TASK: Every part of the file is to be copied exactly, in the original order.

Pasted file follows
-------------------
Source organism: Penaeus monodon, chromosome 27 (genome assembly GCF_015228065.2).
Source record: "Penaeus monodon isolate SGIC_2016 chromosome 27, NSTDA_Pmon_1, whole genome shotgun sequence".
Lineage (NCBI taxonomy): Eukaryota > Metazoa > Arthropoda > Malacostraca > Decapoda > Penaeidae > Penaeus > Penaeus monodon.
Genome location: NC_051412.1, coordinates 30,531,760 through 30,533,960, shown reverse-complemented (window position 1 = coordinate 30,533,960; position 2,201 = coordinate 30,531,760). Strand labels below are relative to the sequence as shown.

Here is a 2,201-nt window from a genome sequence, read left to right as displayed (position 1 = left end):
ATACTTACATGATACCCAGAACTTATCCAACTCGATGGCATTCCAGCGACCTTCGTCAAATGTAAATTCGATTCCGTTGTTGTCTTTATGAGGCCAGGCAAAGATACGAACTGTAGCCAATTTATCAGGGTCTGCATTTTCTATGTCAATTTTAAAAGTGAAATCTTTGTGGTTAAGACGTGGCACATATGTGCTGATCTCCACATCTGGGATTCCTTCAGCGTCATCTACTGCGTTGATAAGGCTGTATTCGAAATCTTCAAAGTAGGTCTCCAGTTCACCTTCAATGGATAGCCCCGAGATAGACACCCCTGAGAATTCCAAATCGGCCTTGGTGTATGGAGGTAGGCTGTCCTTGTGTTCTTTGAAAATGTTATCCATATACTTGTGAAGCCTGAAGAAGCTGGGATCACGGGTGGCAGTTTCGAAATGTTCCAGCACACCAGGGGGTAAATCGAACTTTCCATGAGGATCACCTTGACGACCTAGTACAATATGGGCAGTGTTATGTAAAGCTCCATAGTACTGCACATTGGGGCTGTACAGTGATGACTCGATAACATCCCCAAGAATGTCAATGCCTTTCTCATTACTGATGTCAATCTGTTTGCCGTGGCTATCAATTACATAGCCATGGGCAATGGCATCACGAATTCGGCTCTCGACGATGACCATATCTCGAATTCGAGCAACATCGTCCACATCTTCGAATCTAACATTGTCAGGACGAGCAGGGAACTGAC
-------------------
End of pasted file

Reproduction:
Source organism: Penaeus monodon, chromosome 27 (genome assembly GCF_015228065.2).
Source record: "Penaeus monodon isolate SGIC_2016 chromosome 27, NSTDA_Pmon_1, whole genome shotgun sequence".
Lineage (NCBI taxonomy): Eukaryota > Metazoa > Arthropoda > Malacostraca > Decapoda > Penaeidae > Penaeus > Penaeus monodon.
Genome location: NC_051412.1, coordinates 30,531,760 through 30,533,960, shown reverse-complemented (window position 1 = coordinate 30,533,960; position 2,201 = coordinate 30,531,760). Strand labels below are relative to the sequence as shown.

Here is a 2,201-nt window from a genome sequence, read left to right as displayed (position 1 = left end):
ATACTTACATGATACCCAGAACTTATCCAACTCGATGGCATTCCAGCGACCTTCGTCAAATGTAAATTCGATTCCGTTGTTGTCTTTATGAGGCCAGGCAAAGATACGAACTGTAGCCAATTTATCAGGGTCTGCATTTTCTATGTCAATTTTAAAAGTGAAATCTTTGTGGTTAAGACGTGGCACATATGTGCTGATCTCCACATCTGGGATTCCTTCAGCGTCATCTACTGCGTTGATAAGGCTGTATTCGAAATCTTCAAAGTAGGTCTCCAGTTCACCTTCAATGGATAGCCCCGAGATAGACACCCCTGAGAATTCCAAATCGGCCTTGGTGTATGGAGGTAGGCTGTCCTTGTGTTCTTTGAAAATGTTATCCATATACTTGTGAAGCCTGAAGAAGCTGGGATCACGGGTGGCAGTTTCGAAATGTTCCAGCACACCAGGGGGTAAATCGAACTTTCCATGAGGATCACCTTGACGACCTAGTACAATATGGGCAGTGTTATGTAAAGCTCCATAGTACTGCACATTGGGGCTGTACAGTGATGACTCGATAACATCCCCAAGAATGTCAATGCCTTTCTCATTACTGATGTCAATCTGTTTGCCGTGGCTATCAATTACATAGCCATGGGCAATGGCATCACGAATTCGGCTCTCGACGATGACCATATCTCGAATTCGAGCAACATCGTCCACATCTTCGAATCTAACATTGTCAGGACGAGCAGGGAACTGAC